Monday, May 30, 2016

The Bolder Boulder--one more time around

Happiness for me is being only 1.29 minutes slower than last year in the iconic Bolder Boulder 10k run this morning, on Memorial Day. It is also the privilege of running this race through the streets of Boulder and finishing in the CU football stadium. And hanging out afterwards watching a never-ending stream of runners circling the track around the football field to the finish line. It’s a scene I love in the town where my kids were born, where two of them went to college—a place that will always hold a soft spot in my heart. This year I did it with my daughter Jeni who turned 52 on race day and with Jeff White, a good friend who hitched a ride with us and wiggled his way into an after race social event by making like he was related to us.

After a fall and winter of slow-to-no running, I feel so grateful to be back in the game—at any pace. In this mammoth, superbly organized event, I came in #6602nd out of 50,000 or so with a time of 55 minutes, six seconds. I remember a year long ago when I did it 43-something, but it wasn’t any more fun than it was today.

The weather was picture perfect for the 38th running of my favorite race of all time.  I missed a few of those earlier races and right now I’m not sure just how many times I have done the race, but I know I’ve circled Boulder and ended up in the stadium at least 28 times since 1983.

The race is a must-do for so many people. It gets into your blood. It is so well orchestrated that you never feel as if you are running in an enormous crowd. There’s jazzy music almost every block along the way, and belly dancers as well. You can slip and slide, get sprayed with cooling water, and even grab a couple of slices of bacon if your timing is right.

Once the citizens’ race is over, it’s time for the elite competition and a fly over that drops parachutists with American flags into the stadium for a Memorial Day ceremony.

Whether you walk, run, or simply watch all the fun, in my book there’s no better way to spend Memorial Day.

Monday, May 23, 2016

Down and Up and Movin' on

No Sunday run for me this week. My workout was lots more interesting and more breathtaking.

It began where my grandson, David James had lived with Clint and Nick for three years as they worked toward degrees from the Gabelli School of Business at Fordham University.

The school is in the Bronx, NY and that’s also where this threesome lived in an old third-floor walk-up apartment, within walking distance of their classes. They studied and ate and slept in the place and there wasn’t much time set aside for cleaning and tidying up. Why would there be?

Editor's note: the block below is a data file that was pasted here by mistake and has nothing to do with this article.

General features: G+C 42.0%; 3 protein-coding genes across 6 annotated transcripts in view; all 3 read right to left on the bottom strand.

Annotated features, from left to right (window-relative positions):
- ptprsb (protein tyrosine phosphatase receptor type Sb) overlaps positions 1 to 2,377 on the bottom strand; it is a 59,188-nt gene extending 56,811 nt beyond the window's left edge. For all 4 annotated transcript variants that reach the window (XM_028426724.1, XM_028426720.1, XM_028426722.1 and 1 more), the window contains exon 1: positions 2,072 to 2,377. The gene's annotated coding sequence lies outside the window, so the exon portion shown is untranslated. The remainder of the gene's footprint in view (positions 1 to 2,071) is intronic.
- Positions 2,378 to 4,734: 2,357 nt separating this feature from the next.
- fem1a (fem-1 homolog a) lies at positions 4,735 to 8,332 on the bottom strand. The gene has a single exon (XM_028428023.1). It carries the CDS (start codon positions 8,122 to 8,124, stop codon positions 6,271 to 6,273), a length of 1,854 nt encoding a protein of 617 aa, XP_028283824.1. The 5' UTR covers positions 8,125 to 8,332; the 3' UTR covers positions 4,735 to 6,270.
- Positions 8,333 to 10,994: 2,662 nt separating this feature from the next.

Saturday’s graduation was a glorious affair. The weather was comfortably cool and the rains held off, according to the college president because a couple thousand Catholic mothers prayed hard that it would. David and his, parents, grandparents and siblings had a wonderful barbecue dinner together afterwards.

And then it was Sunday morning. Parents and siblings had a midday plane to catch and the new graduate had one day to get physically moved to a new walk-up. Dad rented a truck for a few hours. The family had to be at the airport by 1 p.m. That left just a couple of hours to complete the move.

In his new place in the Chelsea area of  New York City. The rent is way higher but the three flights totalling 50 steps up to his door are more uniform and less slippery. You get what you pay for. Well maybe.  His room is window-free and smaller than the one he left..  It’s a location thing.

The altitude is the same.  In the old place, once the bed and desk were dismantled, the clothes, posters, books and “stuff” were tossed into boxes, we carried everything down to the street to be loaded into a rented truck.

What goes down, eventually had to go up. That’s when it got interesting and when the workout really began. I know, I live where it’s a mile above sea-level and having an aversion to elevators, I’ve chosen to use the stairs whenever I could all my life.

Even so, I was huffing and puffing every time I reached apartment six with a load. But after a while, the routine took on a certain rhythm and it got a bit easier.  David and Clint, who carried most of the heavy stuff, were actually sprinting when their load was light enough. They’ve had lots of practice with flights of steep, narrow stairs.

David will be able to walk to his new job with a small, up-and-coming high-finance firm involved with transactions I don’t even try to understand. It’s a dream job for him that happily grew out of an internship during the school year. Who knows where the next move will take him?

He’s grandkid #5 to earn a degree. Seven more coming up. What fun to watch the moves they will be making.

Saturday, May 14, 2016

Dandelion time

This is what you get if you don't dig 'em.

Every spring, when the dandelions poked their bright yellow heads up out of the ground, I go after them with a vengeance, wielding my trusty dandelion digger.

They probably think I don’t like them, but that is not true. This digging I do early every spring is a therapeutic thing.  For some reason, I feel challenged to dig up each plant as its flower reveals its presence. I think my neighbors probably appreciate my efforts, so that the seeds aren’t around to blow into their yard, but that’s not the most important reason that I dig them up.